The iFi Diablo 2 is the successor to the original Diablo, and the latest in iFi’s ‘Micro iDSD’ lineup, which previously included the iDSD black label and iDSD signature. This lineup aims to provide more substantial power capability than the majority of portable sources, with some additional features on top.
Design and I/O
The Diablo 2 has quite substantial changes to the I/O compared to its predecessor, with a combo SPDIF port alongside two USB-C ports now present on the rear, one for charging/power, and one for data, allowing the user to use the Diablo 2 as a desktop source should they wish as well as a portable device.
This is further helped by the included wings that are new to the Diablo 2. A pair of flat and a second pair of angled wings can be slotted into the device to stand it at an angle and improve ergonomics when used at the desk. (As well as looking quite nice!)
The rear of the device also features a 4.4mm port that can be used as a DAC line out, or an analog input, so that users can utilise the Diablo 2 as a DAC/Amp combo or a standalone amplifier fed by an external DAC.
Besides feeding the Diablo with a normal analog or digital SPDIF/USB source, it’s also one of the first products to incorporate aptX lossless bluetooth, which provides true lossless, uncompressed audio transfer if you have a supported device. (At the time of writing, neither Apple nor Samsung devices support this protocol, though other Android devices do.)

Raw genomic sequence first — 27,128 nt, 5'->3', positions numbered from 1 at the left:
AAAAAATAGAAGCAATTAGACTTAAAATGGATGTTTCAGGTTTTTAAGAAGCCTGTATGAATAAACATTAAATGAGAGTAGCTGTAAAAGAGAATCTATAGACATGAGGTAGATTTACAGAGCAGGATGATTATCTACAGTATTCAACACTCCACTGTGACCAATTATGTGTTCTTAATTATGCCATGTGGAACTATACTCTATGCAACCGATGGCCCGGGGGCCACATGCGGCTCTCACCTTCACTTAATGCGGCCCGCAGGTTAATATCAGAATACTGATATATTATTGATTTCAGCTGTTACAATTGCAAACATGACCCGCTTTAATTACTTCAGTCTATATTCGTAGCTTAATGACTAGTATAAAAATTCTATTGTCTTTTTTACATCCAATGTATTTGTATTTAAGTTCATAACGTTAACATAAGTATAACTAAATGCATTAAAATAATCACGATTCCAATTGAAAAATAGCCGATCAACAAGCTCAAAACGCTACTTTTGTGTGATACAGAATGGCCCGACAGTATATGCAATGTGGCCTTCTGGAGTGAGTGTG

The front of the unit provides a balanced 4.4mm and 6.35mm single ended output, though unusually the available power on the Diablo 2 is greater on the single-ended output, as we will discuss later in this post.
New to the Diablo 2 is the XMEMS toggle, which applies a bias voltage to the output, enabling the use of XMEMS driver headphones. This is a very nice inclusion and hopefully XMEMS based products become more prominent in future. And the final new feature is a lock for the volume knob, allowing the user to ensure the volume stays in one position when the device is in a pocket or bag.
Unfortunately, the combination of the higher than usual gain setup on the Diablo 2, with low gain being 0dB rather than a negative gain as found on many amps, as well as the volume pot used, does mean that for IEMs, volume control can be difficult, either because the volume has to be adjusted in extremely tiny movements else it gets too loud, or because the pot incurs channel imbalance at low levels.